The council’s proposed ordinance would place a ballot question before the voters in November that would abolish the Office of Sheriff in Los Alamos County at the end of the current term in 2018. The Constitutional Amendment that allowed Los Alamos County to incorporate specifically gave the County the authority to determine what elective offices it would maintain.
The County in its agenda write up explained that the County charter places law enforcement duties within the County in the police department. Because the County has no unincorporated area, there is not a need for two law enforcement agencies in the County.
“It’s been said that because Los Alamos is a city and a county within itself, there is no reason to have a sheriff with law enforcement functions – it should be noted that every county in this state has a city and a county and a sheriff has authority and works within the city limits as well as the county,” Lucero said.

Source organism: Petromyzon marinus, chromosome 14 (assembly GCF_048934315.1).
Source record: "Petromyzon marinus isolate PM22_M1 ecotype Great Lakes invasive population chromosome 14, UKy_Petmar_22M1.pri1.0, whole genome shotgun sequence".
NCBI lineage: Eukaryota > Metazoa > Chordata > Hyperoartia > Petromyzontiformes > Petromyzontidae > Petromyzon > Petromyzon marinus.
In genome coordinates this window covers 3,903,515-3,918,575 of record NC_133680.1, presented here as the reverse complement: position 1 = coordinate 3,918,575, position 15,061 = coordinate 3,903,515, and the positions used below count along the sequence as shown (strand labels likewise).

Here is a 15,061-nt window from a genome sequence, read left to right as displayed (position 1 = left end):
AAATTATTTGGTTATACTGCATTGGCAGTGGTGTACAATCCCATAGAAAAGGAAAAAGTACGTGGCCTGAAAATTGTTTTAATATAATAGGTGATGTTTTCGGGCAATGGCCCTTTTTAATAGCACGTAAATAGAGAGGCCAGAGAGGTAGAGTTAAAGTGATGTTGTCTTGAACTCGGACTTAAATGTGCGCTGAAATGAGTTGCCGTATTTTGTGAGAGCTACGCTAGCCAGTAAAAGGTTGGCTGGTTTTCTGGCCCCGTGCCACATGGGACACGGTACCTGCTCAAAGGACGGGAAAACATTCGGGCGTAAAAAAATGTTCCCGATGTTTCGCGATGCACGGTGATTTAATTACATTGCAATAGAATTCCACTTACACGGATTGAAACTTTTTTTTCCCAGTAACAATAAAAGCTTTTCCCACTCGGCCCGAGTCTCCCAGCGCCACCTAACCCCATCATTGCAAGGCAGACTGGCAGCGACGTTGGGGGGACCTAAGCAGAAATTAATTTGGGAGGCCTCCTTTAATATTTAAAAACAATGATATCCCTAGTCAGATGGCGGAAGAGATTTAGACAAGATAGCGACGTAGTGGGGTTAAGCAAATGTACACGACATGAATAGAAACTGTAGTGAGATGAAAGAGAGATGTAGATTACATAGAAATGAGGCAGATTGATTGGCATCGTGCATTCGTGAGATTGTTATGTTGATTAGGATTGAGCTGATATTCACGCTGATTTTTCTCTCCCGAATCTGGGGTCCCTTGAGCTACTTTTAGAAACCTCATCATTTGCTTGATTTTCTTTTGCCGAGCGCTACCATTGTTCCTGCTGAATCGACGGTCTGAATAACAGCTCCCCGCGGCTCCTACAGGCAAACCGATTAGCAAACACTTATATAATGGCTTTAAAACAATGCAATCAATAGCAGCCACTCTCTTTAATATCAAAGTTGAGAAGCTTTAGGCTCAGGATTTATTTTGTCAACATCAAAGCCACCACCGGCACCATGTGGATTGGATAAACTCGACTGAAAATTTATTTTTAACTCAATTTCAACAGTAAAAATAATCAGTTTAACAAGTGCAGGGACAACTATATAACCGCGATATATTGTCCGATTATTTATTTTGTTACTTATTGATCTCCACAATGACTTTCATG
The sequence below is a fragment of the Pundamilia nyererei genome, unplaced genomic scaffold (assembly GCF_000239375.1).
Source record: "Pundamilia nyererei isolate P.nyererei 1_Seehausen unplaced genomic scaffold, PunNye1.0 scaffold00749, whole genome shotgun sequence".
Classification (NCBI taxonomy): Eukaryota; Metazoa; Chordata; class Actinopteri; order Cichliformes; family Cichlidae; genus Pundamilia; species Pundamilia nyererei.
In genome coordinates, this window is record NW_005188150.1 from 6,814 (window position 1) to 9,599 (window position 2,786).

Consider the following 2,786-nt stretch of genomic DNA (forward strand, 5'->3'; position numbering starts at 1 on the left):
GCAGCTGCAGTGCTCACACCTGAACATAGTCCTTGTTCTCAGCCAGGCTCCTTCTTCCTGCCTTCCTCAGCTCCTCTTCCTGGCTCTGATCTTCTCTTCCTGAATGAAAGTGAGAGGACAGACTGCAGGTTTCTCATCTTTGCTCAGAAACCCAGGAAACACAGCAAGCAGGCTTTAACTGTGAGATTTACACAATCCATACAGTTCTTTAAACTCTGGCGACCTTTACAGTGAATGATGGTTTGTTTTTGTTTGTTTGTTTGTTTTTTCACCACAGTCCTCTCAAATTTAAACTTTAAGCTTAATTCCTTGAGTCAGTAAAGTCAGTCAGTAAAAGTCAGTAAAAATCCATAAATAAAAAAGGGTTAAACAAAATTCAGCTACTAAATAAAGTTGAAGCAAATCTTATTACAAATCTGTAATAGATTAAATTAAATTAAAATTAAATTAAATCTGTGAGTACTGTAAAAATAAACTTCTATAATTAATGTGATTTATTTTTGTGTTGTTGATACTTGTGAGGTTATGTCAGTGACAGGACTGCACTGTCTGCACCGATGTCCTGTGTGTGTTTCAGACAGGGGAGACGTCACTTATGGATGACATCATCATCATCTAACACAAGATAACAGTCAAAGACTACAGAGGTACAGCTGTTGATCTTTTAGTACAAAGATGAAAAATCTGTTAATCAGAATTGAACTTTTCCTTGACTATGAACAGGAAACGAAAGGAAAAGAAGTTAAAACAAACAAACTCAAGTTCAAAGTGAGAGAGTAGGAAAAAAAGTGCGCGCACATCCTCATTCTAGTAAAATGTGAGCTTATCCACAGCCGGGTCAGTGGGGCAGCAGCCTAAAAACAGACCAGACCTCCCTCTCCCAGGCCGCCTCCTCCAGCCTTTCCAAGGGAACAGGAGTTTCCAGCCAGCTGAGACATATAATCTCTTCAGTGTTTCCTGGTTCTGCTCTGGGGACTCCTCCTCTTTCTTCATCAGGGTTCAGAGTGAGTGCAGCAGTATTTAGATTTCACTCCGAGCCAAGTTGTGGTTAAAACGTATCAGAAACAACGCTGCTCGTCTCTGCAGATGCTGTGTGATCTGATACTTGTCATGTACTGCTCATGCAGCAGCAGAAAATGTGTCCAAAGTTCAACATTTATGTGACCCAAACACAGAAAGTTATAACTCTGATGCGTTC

Lucero also wanted to clarify a statement he heard Councilor Kristin Henderson make during a Wednesday morning interview.
“Councilor Henderson mentioned that the sheriff will keep the sex offender monitoring. She identified this as being a non law enforcement function. The registering and monitoring of criminally convicted sex offenders is obviously and clearly a law enforcement function,” he said. “State statute specifically dictates that those duties be assigned to the county sheriff.”

The sheriff’s budget of $88,000 for FY-17 would be unnecessary after 2018 if the Charter amendment is adopted. However, until the Los Alamos Police Department can develop a track record of service of process, it is unknown if that department would need an increase to assimilate the sheriff duties.